Woody Johnson, the shampoo tycoon who inherited Johnson & Johnson coin, has not done much to make the Jets an NFL powerhouse. Though not quite the eyesore the Knicks have been over the last 20 years, Gang Green seems forever the unwanted younger brother of Big Blue - owned by the widely respected Mara family - with the Giants almost always more prepared and productive. While the Jets haven't sniffed a Super Bowl since 1969, the Giants have won two Super Bowls in the last 11 years, both at the expense of Tom Brady and Bill Belichick.

Does the Steinbrenner DNA fit baseball in some nuanced way? Or do they just care about the standings way more than the Wilpons? The Mets did reach the World Series in 2000 and 2016, but neither season was the flashpoint of a dynasty or even a serious run of winning seasons. They hired Omar Minaya, who has a jeweler's eye for young baseball talent (like Jacob deGrom). Yet Minaya was fired. Maybe MLB forced Sandy Alderson upon the Mets, but Sandy was a well-regarded baseball man. Still, he never was able to find enough bats or bullpen help to keep the Mets on the best parts of the sports page. Now he has been felled by cancer, replaced by an awkward triumvirate of men who claim the GM job.

The Steinbrenner family will always own the bold ink. It helps that they own the Yankees and the attendant mystique. But even in the 1980s, when the Boss hired 11 managers in 10 years - and the Mets were clearly better and more successful - they never lost their grip on the city's soul. As a native New Yorker, it's been my experience that oddballs and goofballs have a short shelf life. No matter how eccentric you are, your moment of fame is fleeting without results to support it. Love or loathe the Yankees, you know they are in the business of winning, at any and all cost.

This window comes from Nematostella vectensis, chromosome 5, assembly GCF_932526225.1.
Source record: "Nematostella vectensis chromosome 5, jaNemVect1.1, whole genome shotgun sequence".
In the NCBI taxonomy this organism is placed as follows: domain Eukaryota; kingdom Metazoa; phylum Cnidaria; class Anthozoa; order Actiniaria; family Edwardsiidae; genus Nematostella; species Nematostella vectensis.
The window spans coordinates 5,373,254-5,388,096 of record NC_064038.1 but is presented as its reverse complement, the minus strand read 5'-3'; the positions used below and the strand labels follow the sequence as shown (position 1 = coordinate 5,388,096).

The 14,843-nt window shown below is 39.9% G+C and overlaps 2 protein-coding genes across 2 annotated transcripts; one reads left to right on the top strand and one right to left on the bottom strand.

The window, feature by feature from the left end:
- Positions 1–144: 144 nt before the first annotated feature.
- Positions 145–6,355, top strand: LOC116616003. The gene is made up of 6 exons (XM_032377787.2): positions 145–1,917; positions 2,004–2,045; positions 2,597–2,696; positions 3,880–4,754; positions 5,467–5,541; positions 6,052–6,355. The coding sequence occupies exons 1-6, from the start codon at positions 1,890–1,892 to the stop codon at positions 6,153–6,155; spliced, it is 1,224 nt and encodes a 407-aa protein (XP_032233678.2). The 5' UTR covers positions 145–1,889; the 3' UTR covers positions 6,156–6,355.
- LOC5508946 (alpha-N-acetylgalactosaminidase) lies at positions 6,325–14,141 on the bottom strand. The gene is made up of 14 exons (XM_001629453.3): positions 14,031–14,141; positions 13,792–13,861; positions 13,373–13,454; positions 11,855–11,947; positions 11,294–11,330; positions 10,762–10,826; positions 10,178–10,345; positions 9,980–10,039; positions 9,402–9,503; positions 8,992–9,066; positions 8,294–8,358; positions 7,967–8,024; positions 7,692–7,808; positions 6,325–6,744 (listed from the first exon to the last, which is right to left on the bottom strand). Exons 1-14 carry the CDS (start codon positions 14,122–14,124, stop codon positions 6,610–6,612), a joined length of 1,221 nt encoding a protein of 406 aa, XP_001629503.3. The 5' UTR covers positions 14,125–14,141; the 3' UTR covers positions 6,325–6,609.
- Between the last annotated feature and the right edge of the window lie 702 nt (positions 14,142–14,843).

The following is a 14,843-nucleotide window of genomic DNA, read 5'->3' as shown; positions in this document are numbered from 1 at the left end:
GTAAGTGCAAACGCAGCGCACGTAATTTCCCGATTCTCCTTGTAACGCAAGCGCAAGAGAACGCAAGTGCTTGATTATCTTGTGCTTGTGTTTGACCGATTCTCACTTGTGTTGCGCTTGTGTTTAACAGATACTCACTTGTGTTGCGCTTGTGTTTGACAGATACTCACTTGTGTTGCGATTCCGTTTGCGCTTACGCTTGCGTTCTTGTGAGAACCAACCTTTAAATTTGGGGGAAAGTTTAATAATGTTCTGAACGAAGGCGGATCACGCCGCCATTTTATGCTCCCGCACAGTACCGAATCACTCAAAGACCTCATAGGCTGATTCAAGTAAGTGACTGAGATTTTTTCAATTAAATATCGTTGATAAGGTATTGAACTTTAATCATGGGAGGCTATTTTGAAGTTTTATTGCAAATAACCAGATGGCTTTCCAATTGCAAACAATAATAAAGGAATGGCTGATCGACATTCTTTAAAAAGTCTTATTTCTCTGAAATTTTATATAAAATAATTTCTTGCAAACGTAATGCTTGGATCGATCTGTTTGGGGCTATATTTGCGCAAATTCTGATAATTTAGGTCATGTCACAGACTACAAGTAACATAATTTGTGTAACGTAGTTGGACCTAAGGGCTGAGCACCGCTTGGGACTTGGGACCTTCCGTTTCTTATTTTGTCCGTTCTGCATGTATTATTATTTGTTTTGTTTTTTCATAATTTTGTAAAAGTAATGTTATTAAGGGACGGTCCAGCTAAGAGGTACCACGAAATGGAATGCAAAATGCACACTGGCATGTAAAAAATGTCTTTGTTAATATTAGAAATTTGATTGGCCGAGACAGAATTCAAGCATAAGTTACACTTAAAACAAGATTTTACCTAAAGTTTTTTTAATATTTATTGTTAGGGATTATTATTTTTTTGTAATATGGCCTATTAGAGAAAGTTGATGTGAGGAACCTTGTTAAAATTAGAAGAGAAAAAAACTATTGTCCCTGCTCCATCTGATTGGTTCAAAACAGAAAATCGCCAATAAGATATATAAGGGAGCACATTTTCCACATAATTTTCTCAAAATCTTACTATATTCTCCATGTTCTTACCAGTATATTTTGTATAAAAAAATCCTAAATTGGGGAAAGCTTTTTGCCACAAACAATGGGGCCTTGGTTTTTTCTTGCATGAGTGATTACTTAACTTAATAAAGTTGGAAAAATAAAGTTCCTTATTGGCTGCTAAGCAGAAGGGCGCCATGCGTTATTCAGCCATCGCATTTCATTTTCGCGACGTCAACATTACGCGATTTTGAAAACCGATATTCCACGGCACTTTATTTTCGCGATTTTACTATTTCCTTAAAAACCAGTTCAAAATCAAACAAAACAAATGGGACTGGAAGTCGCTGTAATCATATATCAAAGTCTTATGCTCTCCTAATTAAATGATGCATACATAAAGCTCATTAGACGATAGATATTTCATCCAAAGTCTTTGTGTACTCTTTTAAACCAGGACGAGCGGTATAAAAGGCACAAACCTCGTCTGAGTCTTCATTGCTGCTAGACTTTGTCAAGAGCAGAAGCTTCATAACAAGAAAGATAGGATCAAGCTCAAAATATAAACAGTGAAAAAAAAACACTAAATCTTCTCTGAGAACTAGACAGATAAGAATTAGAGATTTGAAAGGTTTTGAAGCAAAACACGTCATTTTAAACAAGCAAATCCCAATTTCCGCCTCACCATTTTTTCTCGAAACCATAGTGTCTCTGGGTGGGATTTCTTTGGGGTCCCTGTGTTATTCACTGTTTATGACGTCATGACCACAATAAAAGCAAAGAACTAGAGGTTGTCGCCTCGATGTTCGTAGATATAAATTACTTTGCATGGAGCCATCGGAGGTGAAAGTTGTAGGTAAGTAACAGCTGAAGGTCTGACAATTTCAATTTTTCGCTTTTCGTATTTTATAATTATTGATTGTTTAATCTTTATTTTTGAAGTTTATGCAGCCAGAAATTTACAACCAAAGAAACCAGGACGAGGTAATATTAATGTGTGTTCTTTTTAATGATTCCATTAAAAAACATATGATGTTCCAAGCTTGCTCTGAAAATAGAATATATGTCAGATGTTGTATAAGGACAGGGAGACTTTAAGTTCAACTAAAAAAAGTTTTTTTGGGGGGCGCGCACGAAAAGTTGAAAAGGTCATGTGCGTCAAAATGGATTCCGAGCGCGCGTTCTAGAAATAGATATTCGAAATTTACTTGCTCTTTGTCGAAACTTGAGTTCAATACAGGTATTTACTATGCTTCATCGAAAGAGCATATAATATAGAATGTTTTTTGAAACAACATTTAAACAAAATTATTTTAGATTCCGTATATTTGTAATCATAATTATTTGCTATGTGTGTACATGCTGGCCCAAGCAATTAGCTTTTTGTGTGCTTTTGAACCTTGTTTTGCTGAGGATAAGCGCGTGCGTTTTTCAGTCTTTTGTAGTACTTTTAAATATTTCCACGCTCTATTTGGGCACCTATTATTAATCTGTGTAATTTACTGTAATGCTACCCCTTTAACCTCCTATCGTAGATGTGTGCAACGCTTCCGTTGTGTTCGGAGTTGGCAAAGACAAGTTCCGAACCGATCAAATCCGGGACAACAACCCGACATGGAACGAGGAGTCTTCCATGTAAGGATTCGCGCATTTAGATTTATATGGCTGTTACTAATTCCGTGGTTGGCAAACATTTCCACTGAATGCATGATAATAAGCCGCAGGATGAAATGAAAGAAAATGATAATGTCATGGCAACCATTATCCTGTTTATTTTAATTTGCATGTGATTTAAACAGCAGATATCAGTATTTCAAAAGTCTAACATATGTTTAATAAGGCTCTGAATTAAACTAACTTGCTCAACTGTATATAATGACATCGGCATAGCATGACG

If you listen to WFAN with any frequency (an awful pun) you'll hear Mets fans question Jeff and Fred Wilpon's motives. Why did the Yanks land Giancarlo Stanton? Why won't the Mets court Manny Machado?

Why does Dolan fire people arbitrarily and with chilling apathy? How can he call the beloved Charles Oakley an alcoholic when Dolan himself has taken a turn in rehab? How has he turned the main nerve of basketball into a hardwood mausoleum.

Why can't the Jets draft a dominant quarterback? Why does Woody Johnson seem more interested in politics than the pigskin? He became an ambassador to Ireland or some such - a curious side hustle for a billionaire owner of an NFL club. 

Like James Dolan, Woody Johnson, and Jeff Wilpon, we inherit our favorite sports teams from our parents. Our dad (or mom) took us to see their favorite team, schooled us in its history, and urged us, as parents do, to follow said team with equal, frothing devotion. How does a kid say no to mom or dad? 

Unlike the aforementioned billionaires, we have no control over how or how often they win. Just the luck of the draw, or not. Perhaps the worst luck of all is that you, the fan, often care more about winning than the guy who bought your favorite team.

Follow Jason on Twitter at @JasonKeidel​